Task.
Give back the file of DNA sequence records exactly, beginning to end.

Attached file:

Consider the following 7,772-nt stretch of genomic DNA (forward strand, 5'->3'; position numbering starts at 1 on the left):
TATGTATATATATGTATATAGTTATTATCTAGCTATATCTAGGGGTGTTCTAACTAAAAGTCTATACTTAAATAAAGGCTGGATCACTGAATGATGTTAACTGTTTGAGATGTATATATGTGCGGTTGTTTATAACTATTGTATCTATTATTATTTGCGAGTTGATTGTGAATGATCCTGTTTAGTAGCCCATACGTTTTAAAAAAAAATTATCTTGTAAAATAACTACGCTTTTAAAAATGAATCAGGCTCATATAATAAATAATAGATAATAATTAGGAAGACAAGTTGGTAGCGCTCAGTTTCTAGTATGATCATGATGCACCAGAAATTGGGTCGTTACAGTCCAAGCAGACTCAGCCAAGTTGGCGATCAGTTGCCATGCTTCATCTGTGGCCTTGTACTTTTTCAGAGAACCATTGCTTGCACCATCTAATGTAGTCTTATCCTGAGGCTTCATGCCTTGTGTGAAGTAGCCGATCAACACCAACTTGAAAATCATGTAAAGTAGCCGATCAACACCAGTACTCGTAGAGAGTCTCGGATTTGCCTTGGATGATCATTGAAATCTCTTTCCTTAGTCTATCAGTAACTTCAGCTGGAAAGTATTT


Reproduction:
Consider the following 7,772-nt stretch of genomic DNA (forward strand, 5'->3'; position numbering starts at 1 on the left):
TATGTATATATATGTATATAGTTATTATCTAGCTATATCTAGGGGTGTTCTAACTAAAAGTCTATACTTAAATAAAGGCTGGATCACTGAATGATGTTAACTGTTTGAGATGTATATATGTGCGGTTGTTTATAACTATTGTATCTATTATTATTTGCGAGTTGATTGTGAATGATCCTGTTTAGTAGCCCATACGTTTTAAAAAAAAATTATCTTGTAAAATAACTACGCTTTTAAAAATGAATCAGGCTCATATAATAAATAATAGATAATAATTAGGAAGACAAGTTGGTAGCGCTCAGTTTCTAGTATGATCATGATGCACCAGAAATTGGGTCGTTACAGTCCAAGCAGACTCAGCCAAGTTGGCGATCAGTTGCCATGCTTCATCTGTGGCCTTGTACTTTTTCAGAGAACCATTGCTTGCACCATCTAATGTAGTCTTATCCTGAGGCTTCATGCCTTGTGTGAAGTAGCCGATCAACACCAACTTGAAAATCATGTAAAGTAGCCGATCAACACCAGTACTCGTAGAGAGTCTCGGATTTGCCTTGGATGATCATTGAAATCTCTTTCCTTAGTCTATCAGTAACTTCAGCTGGAAAGTATTT